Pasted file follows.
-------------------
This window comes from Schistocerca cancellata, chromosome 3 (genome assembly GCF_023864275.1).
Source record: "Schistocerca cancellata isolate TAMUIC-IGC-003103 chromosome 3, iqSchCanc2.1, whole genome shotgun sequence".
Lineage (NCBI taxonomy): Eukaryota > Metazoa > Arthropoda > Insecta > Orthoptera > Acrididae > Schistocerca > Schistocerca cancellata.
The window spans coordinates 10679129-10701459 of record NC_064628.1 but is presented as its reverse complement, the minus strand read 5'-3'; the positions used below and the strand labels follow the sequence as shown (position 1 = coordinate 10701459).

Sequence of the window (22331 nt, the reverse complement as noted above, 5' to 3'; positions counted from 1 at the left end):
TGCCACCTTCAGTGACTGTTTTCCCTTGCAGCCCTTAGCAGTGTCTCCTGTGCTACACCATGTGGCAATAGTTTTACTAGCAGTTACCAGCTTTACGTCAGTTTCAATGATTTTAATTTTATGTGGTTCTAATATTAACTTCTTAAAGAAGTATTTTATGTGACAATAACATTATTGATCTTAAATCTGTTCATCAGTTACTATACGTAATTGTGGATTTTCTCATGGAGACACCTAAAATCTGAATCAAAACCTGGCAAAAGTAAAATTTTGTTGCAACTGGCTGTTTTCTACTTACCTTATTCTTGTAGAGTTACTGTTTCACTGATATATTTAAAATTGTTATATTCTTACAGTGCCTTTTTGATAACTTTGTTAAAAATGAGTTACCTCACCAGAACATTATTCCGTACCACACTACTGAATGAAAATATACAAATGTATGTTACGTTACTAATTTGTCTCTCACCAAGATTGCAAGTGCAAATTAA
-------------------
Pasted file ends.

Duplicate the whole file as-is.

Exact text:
This window comes from Schistocerca cancellata, chromosome 3 (genome assembly GCF_023864275.1).
Source record: "Schistocerca cancellata isolate TAMUIC-IGC-003103 chromosome 3, iqSchCanc2.1, whole genome shotgun sequence".
Lineage (NCBI taxonomy): Eukaryota > Metazoa > Arthropoda > Insecta > Orthoptera > Acrididae > Schistocerca > Schistocerca cancellata.
The window spans coordinates 10679129-10701459 of record NC_064628.1 but is presented as its reverse complement, the minus strand read 5'-3'; the positions used below and the strand labels follow the sequence as shown (position 1 = coordinate 10701459).

Sequence of the window (22331 nt, the reverse complement as noted above, 5' to 3'; positions counted from 1 at the left end):
TGCCACCTTCAGTGACTGTTTTCCCTTGCAGCCCTTAGCAGTGTCTCCTGTGCTACACCATGTGGCAATAGTTTTACTAGCAGTTACCAGCTTTACGTCAGTTTCAATGATTTTAATTTTATGTGGTTCTAATATTAACTTCTTAAAGAAGTATTTTATGTGACAATAACATTATTGATCTTAAATCTGTTCATCAGTTACTATACGTAATTGTGGATTTTCTCATGGAGACACCTAAAATCTGAATCAAAACCTGGCAAAAGTAAAATTTTGTTGCAACTGGCTGTTTTCTACTTACCTTATTCTTGTAGAGTTACTGTTTCACTGATATATTTAAAATTGTTATATTCTTACAGTGCCTTTTTGATAACTTTGTTAAAAATGAGTTACCTCACCAGAACATTATTCCGTACCACACTACTGAATGAAAATATACAAATGTATGTTACGTTACTAATTTGTCTCTCACCAAGATTGCAAGTGCAAATTAA